Virtual Vermont

The net can either enhance communities by enabling a new kind of local public space or it can undermine communities by pulling people away from local enclaves and toward global, virtual ones. The second trend is in ascendancy. Much of the net is a Byzantine amalgamation of fragmented, isolating, solipsistic enclaves of interest based on a collectivity of assent (regardless of the minor dissents--"flames"--that occur within them; indeed, the much-discussed phenomenon of flaming is merely a symptom of the lack of real community amid this impoverished thing called a virtual community).
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This quote comes the end of chapter three, "Virtual Vermont: The Rise of the Global and the Decline of the Local," the chapter I read first when the book arrived. I work in Vermont and lived for some time in its Northeast Kingdom and I was drawn to the chapter because it addressed my geographical place, and spoke about a place I've called home. The chapter mattered most to me because of where I live.

The chapter does two things well. One, it illustrates how far global economies reach into local ones, using as an example farm stands which import, from out of state, fruits and vegetables. In these instances the farm becomes part of the decor, an iconic image that markets the idea of 'Made in Vermont.' Doheny-Farina also notes the changing nature of many small towns--the absence of public spaces for public discourses.

Josh Farber asks...
...Does it seem to you that Steven Doheny-Farina is writing from a position of nostalgia - i.e. does SDF seem to think that we can RECOVER the ideal geographically-based culture through using the internet to circumvent the highly mediated life which we now live? Follow and add to the dialogue

That is, Doheny-Farina doesn't romanticize local neighborhoods; he acknowledges what's been lost, or what may have never been, except through the nostalgic haze of television. (He notes a Good Morning Amercia profile of a Vermont artist which dissolved from a video image of an actual church steeple into a picture the artist had done of a church steeple to emphasize the artist's connections to his roots in Vermont. Meanwhile, Doheny-Farina adds, both the artist and the camera had left out of their frames a mini-mart/gas station franchised by a multi-national oil company, and the Wal-Mart tentacles creeping into the state, and strip malls with their chain restaurants and Hall-Mark franchises.) The reach of markets and large, centralized economic forces emerge again and again as a theme. The chapter on "Virtual Vermont," which begins with an image of someone buying cider from one of the farm's homepage makes clear that computer networks didn't cause this globalization, but that left unquestioned and without alternative network models, they will certainly accelerate the pace.

He also notes the myth of the monolithic community, even in a state such as Vermont, where minority populations are low, well below, I believe, ten percent for the entire state. Except perhaps for annual town meetings, where the agenda centers on setting a town's spending priorities, there is hardly ever a moment--a time and place--set aside for "the common public" to debate "the common good" (54). Doheny-Farina goes on to make an important observation about the nature of public discourse, about how and why people come together. Most debates, when they occur, happen because a special-interest seeks some change--parents who want a change at the school, a business seeking a tax break--that affect others. He writes:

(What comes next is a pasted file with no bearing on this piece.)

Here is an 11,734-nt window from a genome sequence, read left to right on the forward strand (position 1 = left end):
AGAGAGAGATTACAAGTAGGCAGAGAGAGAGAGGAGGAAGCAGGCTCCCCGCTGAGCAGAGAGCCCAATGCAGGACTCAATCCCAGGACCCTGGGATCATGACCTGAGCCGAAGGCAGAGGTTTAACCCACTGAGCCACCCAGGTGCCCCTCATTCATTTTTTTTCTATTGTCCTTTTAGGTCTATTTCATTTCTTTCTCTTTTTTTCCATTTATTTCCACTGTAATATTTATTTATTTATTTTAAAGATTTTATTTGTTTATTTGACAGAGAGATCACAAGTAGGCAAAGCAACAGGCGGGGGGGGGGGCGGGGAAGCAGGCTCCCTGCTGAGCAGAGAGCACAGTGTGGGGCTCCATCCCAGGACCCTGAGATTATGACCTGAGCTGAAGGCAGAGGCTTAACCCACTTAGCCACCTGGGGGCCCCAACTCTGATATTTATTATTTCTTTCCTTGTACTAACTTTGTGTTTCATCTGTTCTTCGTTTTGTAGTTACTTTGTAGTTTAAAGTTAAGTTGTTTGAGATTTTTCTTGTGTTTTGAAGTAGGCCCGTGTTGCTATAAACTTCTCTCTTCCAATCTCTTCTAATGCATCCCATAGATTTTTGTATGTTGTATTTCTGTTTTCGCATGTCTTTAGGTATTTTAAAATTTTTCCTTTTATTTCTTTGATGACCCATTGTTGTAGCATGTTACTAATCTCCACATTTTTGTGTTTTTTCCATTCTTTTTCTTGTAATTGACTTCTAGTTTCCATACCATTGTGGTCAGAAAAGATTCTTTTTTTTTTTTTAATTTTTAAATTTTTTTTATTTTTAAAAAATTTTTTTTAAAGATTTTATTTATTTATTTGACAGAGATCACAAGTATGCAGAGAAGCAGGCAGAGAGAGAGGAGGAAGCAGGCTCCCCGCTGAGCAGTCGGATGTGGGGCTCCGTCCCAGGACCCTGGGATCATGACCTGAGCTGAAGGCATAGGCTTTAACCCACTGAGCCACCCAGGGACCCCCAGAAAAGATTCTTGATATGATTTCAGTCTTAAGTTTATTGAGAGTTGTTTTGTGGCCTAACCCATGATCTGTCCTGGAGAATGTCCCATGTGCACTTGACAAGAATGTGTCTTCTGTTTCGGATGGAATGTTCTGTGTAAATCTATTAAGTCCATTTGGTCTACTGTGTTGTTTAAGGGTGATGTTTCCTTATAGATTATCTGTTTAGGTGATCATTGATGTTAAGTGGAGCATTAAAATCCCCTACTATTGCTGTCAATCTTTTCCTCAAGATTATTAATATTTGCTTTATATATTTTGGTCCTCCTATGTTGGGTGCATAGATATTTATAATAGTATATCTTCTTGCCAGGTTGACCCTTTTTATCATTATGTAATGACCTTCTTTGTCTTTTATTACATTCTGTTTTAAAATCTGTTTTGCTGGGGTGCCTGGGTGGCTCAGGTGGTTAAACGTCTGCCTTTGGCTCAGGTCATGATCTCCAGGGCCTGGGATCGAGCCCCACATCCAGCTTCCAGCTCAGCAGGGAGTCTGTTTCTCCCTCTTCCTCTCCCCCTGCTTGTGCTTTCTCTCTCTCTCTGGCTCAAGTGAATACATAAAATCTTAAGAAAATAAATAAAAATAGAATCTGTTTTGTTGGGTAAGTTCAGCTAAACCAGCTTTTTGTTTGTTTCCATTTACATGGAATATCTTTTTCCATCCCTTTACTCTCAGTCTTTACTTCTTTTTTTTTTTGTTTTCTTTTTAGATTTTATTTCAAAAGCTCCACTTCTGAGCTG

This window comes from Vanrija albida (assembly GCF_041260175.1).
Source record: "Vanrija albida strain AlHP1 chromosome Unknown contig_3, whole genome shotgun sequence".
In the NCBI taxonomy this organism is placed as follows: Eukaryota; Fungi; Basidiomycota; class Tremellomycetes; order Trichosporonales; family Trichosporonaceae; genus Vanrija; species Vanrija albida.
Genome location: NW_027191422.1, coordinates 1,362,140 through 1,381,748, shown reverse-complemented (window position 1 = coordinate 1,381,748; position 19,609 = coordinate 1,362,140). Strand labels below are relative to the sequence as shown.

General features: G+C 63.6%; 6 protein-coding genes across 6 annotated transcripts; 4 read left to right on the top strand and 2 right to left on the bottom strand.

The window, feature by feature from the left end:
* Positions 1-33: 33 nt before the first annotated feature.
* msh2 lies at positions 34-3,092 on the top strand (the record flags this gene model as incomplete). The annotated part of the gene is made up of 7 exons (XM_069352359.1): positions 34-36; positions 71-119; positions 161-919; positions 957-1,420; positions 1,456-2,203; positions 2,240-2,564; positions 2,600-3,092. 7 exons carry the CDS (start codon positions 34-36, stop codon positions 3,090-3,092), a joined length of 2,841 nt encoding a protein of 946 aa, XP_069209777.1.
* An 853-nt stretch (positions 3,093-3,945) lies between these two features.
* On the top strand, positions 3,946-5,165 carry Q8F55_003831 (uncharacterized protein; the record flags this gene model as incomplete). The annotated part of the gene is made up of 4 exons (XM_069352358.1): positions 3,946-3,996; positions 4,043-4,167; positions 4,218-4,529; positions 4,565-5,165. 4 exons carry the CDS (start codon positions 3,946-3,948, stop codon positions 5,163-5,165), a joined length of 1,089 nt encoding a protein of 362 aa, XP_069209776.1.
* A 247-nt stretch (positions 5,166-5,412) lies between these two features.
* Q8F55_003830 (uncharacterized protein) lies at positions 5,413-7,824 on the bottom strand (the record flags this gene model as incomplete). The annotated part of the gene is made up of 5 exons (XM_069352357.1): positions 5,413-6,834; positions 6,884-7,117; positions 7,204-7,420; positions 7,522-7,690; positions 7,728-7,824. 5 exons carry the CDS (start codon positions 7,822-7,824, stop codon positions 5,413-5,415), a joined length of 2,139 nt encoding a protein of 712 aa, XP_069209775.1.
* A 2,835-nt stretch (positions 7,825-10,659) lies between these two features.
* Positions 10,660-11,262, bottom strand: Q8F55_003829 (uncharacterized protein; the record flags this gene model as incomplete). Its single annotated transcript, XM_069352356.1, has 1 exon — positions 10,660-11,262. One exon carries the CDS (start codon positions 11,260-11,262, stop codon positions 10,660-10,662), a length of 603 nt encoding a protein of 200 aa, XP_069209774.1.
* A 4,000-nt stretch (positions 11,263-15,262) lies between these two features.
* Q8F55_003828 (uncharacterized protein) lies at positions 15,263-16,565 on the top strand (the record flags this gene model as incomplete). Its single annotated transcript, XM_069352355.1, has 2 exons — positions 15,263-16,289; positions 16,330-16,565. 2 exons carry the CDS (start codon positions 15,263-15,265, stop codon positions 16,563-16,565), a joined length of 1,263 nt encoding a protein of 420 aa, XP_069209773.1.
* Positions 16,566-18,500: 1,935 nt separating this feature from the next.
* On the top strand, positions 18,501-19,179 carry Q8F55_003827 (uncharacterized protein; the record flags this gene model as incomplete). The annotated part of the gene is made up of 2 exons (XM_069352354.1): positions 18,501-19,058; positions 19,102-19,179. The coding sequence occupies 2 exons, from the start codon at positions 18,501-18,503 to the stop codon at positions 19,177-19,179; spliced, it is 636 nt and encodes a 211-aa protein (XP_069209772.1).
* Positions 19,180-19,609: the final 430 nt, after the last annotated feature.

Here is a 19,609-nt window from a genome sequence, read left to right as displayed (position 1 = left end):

Here, as in most places, our sense of community arises out of interest-group interactions like these. Local community is the aggregation of enclaves of interest and occurs, most significantly, where those enclaves intersect. And accordingly, much of what we may think of as public discourse occurs in private lives. Few clear lines between public and private exist in such communities. (54)

That is, Doheny-Farina's call to resist merely falling into the Net's easy globalization, its long reach, its ability to take one anywhere, his call against letting computer networks be transformed into just another extension of corporate-marketing, consumer-grabbing, time-sucking pasttime like television, is not a call for some return to an imagined idyllic past nor is it a call to some easily managed utopia. Herein lies the integrity of his argument. He seeks to recognize how public discourse and communities do work, how they are being changed by global forces, and looks to see how the technologies of the Internet can be used to foster local communities in the face of those realities and forces. The argument in this book is not so much against the technology, as it is against the political and ethical forces dominating the shape and future of the technology, a dominance achieved in large part by salesmanship and utopic claims. Doheny-Farina reverses the flow; he questions the utopian claims and shows how the same technologies which many proponents promise will somehow deliver us, can, and in his view are likely to, make our lives worse unless we act to appropriate those technologies for local good.

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